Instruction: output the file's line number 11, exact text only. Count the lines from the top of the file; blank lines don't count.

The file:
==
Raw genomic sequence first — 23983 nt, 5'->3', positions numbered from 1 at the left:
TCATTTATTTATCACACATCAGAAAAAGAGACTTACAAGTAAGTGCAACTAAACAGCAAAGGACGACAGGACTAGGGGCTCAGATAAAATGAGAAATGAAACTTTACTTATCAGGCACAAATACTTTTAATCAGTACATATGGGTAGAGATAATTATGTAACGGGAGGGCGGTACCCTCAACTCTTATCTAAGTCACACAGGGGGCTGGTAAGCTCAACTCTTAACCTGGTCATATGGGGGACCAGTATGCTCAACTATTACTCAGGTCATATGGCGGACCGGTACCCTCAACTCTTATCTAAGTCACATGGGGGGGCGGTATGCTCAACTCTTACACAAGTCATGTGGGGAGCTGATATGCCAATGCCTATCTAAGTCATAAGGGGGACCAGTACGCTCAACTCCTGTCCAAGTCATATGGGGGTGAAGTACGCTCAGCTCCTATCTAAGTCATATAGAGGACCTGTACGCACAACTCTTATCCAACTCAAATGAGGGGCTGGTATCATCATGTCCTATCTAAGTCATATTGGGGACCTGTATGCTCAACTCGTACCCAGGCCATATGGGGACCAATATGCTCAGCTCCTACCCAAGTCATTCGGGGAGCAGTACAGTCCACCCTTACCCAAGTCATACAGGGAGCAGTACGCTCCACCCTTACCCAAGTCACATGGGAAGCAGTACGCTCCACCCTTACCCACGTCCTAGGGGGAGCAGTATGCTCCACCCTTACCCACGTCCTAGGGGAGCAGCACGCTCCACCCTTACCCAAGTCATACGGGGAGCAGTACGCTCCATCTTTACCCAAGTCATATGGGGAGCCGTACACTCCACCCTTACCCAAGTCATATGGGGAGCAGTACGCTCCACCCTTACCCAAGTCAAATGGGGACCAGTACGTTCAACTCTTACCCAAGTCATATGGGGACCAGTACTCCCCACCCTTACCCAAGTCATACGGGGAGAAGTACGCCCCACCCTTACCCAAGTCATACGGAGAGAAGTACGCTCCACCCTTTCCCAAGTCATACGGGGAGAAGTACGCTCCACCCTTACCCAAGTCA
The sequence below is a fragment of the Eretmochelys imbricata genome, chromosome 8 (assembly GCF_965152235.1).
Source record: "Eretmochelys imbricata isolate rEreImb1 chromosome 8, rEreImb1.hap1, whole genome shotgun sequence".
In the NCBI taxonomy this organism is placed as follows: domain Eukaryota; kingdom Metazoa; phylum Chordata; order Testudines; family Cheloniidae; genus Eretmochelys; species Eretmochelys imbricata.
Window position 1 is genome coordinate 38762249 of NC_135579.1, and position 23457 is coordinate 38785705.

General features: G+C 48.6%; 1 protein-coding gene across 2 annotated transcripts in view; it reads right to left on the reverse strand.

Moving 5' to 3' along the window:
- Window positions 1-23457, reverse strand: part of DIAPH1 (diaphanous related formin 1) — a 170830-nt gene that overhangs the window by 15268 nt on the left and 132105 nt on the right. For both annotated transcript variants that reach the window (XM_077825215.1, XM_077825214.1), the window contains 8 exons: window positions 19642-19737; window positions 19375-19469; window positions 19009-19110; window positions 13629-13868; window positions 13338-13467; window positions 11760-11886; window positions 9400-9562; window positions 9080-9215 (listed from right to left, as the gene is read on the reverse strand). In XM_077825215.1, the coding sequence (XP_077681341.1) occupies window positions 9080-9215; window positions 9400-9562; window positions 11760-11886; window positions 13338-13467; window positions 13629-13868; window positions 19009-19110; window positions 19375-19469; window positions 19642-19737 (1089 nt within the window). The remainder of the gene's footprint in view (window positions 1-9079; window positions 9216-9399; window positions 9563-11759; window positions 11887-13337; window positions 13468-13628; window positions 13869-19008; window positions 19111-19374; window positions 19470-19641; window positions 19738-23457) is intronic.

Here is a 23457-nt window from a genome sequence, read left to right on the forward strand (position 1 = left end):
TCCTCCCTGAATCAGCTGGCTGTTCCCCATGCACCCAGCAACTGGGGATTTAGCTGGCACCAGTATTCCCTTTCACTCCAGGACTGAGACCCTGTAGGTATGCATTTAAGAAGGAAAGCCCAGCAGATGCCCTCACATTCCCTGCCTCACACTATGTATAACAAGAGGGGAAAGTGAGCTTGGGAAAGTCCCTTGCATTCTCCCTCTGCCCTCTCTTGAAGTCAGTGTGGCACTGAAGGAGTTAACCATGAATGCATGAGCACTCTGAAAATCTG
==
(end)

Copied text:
TCCTCCCTGAATCAGCTGGCTGTTCCCCATGCACCCAGCAACTGGGGATTTAGCTGGCACCAGTATTCCCTTTCACTCCAGGACTGAGACCCTGTAGGTATGCATTTAAGAAGGAAAGCCCAGCAGATGCCCTCACATTCCCTGCCTCACACTATGTATAACAAGAGGGGAAAGTGAGCTTGGGAAAGTCCCTTGCATTCTCCCTCTGCCCTCTCTTGAAGTCAGTGTGGCACTGAAGGAGTTAACCATGAATGCATGAGCACTCTGAAAATCTG